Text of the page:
Update, October 6, 2020: Following its June statement in which it committed to change the name of its Eskimo Pie frozen treats (which the head of marketing acknowledged at the time as “derogatory”), Dreyer’s Grand Ice Cream recently unveiled the new name it has chosen for the product going forward: Edy’s Pie.
Like the transformation of Uncle Ben’s rice to Ben’s Original, the new Edy’s Pie will also be removing its longtime logo from the box, which features a cartoon child wearing a fur coat. Industry publication Food Dive points out that this decision is one that can impact brand recognition on grocery store shelves; nonetheless, Dreyer’s said back in June that it was “committed to being a part of the solution on racial equality,” and this is the company’s chance to walk the walk. In fact, it might even be a chance for the brand to do a total “refresh” and market the product to a whole new group of consumers. So keep an eye out for Edy’s Pie heading into next year.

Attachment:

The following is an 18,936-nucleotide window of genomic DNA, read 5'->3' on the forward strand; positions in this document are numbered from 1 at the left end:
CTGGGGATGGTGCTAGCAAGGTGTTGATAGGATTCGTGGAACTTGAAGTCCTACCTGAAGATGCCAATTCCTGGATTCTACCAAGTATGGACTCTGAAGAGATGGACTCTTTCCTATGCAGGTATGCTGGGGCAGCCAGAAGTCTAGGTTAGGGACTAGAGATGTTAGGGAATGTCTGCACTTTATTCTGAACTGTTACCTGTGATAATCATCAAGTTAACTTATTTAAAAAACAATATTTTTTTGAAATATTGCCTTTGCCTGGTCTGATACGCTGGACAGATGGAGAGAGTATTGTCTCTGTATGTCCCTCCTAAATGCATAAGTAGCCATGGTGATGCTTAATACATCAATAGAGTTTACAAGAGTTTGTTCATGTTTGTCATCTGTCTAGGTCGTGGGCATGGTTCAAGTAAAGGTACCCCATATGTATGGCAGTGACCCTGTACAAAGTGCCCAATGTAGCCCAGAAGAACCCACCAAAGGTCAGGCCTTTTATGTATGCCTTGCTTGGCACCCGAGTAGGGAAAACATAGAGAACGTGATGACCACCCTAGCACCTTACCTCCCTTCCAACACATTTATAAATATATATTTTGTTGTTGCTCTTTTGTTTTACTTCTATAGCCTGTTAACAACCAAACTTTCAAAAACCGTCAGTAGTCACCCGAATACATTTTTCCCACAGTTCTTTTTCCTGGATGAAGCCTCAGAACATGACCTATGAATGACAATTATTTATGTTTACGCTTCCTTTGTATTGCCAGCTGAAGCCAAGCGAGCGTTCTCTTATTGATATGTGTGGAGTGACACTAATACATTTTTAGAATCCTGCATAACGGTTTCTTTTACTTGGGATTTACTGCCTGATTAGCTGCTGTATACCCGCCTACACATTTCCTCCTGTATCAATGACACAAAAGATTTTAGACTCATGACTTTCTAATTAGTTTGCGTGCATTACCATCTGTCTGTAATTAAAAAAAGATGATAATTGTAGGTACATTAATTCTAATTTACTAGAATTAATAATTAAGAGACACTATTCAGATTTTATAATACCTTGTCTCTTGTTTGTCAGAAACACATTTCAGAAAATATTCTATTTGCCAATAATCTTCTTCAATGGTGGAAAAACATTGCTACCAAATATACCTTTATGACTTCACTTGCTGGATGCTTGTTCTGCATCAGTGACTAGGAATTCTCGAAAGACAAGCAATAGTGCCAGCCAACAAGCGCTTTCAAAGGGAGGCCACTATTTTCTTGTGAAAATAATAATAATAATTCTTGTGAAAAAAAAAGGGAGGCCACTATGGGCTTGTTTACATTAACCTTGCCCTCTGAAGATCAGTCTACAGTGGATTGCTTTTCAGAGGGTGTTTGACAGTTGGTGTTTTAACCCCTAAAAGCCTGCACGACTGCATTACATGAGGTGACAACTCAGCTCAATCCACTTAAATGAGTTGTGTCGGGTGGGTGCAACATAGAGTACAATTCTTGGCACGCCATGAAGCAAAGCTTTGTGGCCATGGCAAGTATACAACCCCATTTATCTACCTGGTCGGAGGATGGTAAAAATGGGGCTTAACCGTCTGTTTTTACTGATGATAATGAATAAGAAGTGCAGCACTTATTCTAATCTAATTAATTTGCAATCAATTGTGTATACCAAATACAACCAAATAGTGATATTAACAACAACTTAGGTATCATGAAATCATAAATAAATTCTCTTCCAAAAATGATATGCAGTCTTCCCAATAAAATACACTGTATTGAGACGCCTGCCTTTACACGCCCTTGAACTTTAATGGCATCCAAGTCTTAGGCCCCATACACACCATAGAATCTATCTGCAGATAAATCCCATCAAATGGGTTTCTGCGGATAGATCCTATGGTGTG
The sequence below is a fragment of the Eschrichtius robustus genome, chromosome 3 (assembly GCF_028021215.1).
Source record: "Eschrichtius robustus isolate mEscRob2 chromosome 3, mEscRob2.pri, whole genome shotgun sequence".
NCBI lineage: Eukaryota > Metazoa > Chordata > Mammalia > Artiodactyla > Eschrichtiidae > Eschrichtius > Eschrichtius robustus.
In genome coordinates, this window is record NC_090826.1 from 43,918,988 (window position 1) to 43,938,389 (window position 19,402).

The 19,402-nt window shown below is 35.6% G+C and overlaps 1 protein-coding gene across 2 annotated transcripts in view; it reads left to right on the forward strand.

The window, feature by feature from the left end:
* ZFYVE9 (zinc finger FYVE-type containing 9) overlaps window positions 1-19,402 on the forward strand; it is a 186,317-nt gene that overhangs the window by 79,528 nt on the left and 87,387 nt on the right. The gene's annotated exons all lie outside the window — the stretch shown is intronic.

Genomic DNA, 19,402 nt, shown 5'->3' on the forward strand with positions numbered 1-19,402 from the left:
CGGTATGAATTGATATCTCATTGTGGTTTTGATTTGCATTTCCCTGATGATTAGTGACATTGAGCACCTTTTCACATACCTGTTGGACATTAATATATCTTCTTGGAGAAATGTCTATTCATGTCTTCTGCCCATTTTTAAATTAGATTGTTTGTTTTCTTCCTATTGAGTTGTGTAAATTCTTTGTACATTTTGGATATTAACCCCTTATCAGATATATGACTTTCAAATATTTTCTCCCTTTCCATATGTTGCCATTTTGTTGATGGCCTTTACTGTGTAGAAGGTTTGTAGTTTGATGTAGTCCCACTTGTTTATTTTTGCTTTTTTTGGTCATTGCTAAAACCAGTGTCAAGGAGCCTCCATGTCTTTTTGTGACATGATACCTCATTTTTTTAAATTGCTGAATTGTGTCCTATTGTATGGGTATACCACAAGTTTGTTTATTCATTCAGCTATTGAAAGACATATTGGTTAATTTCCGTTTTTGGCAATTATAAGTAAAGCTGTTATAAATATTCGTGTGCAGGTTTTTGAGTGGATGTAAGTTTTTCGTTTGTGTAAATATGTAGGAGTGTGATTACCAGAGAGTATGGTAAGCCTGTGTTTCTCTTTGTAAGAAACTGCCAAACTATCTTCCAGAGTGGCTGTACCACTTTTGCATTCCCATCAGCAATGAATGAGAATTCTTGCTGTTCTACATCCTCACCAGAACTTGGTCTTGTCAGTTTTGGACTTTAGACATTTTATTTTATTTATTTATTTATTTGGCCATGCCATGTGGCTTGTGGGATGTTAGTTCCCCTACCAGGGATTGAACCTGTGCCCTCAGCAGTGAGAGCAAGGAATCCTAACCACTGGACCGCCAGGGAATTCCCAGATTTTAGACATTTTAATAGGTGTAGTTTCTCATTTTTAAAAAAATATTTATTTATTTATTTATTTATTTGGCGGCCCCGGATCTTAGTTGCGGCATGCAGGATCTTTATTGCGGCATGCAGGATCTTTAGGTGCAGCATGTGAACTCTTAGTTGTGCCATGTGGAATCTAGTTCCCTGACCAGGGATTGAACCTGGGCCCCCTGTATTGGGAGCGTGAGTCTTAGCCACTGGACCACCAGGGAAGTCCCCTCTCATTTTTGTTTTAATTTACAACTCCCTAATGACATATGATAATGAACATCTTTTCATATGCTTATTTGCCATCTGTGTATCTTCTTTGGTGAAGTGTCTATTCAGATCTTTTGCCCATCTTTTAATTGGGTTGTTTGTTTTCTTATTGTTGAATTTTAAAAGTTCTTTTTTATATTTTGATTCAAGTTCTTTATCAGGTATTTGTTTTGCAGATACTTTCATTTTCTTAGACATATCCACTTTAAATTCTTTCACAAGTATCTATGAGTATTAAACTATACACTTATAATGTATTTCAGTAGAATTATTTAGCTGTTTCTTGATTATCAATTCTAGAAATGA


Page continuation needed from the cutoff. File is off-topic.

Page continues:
Update, June 22, 2020: Add Eskimo Pie to the list of products that are getting a name change. Dreyer’s Grand Ice Cream announced Saturday that the 99-year-old ice cream bar will be getting a makeover. It wouldn’t be the first in its history; the treat was originally known as an “I-Scream Bar” when it first appeared in 1921.
“We are committed to being a part of the solution on racial equality, and recognize the term is derogatory,” Elizabell Marquez, head of marketing for parent company Dreyer’s Grand Ice Cream, told CNN in a statement. The brand will be phased out by the end of the year.